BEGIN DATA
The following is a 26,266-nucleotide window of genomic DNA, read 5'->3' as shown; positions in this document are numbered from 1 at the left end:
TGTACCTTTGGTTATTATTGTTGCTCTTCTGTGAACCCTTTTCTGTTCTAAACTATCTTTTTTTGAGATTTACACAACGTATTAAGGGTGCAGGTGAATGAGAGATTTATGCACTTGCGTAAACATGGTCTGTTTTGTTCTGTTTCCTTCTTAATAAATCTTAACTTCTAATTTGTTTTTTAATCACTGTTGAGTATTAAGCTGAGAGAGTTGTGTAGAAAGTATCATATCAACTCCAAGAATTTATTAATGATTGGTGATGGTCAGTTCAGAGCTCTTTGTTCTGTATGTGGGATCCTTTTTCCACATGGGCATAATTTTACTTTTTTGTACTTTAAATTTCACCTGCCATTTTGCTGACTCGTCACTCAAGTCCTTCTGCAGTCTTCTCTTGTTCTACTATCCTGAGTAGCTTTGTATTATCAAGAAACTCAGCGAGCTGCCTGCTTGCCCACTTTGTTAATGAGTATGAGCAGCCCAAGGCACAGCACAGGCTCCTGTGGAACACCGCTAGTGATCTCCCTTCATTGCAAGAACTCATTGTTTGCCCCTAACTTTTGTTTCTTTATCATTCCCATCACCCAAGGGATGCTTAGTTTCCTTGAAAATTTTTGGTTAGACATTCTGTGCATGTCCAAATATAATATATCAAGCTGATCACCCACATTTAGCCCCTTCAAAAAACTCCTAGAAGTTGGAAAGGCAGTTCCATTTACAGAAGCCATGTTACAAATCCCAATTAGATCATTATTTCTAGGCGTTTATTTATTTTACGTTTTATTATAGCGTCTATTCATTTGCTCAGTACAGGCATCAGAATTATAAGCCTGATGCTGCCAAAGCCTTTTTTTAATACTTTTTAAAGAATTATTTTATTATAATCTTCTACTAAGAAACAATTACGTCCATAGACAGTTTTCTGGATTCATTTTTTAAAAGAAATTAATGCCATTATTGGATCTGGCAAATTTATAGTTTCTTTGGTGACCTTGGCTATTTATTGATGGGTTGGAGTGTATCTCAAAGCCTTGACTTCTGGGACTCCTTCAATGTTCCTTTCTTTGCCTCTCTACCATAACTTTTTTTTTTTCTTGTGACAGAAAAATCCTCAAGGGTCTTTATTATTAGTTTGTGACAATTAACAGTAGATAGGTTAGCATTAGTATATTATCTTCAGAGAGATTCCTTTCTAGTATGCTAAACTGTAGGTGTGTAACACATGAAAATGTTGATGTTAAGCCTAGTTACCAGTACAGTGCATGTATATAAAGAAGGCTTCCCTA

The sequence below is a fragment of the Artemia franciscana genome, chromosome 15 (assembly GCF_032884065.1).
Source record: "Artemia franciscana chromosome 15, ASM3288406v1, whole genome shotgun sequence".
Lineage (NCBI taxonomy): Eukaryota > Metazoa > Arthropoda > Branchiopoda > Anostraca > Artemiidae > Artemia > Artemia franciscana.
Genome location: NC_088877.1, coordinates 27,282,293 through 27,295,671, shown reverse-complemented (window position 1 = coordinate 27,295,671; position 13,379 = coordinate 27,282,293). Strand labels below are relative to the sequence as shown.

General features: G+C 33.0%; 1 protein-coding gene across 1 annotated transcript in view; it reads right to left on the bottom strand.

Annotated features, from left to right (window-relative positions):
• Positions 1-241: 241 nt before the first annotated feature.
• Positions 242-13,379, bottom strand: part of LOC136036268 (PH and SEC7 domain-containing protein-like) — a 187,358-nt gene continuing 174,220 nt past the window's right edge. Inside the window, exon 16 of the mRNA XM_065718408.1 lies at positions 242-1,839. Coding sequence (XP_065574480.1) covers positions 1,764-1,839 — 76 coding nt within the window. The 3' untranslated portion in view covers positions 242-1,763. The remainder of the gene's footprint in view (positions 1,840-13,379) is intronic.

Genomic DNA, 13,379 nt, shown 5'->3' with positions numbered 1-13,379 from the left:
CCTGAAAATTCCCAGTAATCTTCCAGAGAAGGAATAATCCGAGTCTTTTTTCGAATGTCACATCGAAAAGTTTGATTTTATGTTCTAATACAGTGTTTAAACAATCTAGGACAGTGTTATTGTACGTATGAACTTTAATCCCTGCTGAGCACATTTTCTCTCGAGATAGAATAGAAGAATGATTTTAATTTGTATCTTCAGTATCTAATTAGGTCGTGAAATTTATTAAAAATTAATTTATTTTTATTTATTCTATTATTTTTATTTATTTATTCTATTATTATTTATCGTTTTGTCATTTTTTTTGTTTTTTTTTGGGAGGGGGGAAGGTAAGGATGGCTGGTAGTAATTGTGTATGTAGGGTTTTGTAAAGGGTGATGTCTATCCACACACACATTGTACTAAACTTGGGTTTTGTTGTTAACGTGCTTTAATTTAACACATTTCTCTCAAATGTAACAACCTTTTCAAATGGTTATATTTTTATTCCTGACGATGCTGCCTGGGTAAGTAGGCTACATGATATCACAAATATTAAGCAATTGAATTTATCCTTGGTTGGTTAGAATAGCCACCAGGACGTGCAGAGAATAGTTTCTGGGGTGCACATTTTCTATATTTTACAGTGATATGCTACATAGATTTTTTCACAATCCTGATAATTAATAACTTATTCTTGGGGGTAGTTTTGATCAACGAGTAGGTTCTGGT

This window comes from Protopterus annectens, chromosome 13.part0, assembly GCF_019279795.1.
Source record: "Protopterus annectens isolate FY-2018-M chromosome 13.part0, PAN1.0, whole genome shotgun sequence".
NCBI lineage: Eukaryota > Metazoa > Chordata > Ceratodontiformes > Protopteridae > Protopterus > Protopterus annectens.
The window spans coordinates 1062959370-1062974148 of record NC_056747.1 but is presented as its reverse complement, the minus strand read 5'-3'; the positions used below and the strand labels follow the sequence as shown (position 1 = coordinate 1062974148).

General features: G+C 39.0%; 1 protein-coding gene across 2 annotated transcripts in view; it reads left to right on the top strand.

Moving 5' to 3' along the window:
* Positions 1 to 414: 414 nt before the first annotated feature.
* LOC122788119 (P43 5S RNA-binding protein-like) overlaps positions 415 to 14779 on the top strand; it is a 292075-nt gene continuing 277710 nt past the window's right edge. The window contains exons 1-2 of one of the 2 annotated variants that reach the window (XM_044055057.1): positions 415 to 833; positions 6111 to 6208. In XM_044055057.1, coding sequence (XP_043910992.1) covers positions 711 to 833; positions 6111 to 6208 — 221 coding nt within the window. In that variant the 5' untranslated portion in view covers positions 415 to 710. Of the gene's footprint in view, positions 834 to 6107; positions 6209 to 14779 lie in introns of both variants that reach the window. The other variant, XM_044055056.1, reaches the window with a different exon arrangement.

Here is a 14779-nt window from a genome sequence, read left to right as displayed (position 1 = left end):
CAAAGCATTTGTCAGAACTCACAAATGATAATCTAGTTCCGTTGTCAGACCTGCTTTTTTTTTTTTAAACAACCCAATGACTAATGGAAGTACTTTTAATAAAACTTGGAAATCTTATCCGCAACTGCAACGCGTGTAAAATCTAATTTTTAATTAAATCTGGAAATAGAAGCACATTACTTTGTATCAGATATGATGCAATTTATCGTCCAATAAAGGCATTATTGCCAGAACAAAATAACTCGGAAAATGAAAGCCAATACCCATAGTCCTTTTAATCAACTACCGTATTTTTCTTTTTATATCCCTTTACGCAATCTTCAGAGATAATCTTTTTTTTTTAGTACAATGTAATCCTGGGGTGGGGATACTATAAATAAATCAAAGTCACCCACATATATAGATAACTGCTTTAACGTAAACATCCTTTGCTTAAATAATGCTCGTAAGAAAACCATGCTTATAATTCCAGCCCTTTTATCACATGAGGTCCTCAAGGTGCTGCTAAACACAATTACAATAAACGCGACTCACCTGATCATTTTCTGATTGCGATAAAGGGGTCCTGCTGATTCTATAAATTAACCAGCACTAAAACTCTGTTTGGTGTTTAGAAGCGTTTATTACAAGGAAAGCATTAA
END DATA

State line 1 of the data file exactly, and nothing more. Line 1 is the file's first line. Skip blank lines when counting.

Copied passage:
The following is a 26,266-nucleotide window of genomic DNA, read 5'->3' as shown; positions in this document are numbered from 1 at the left end: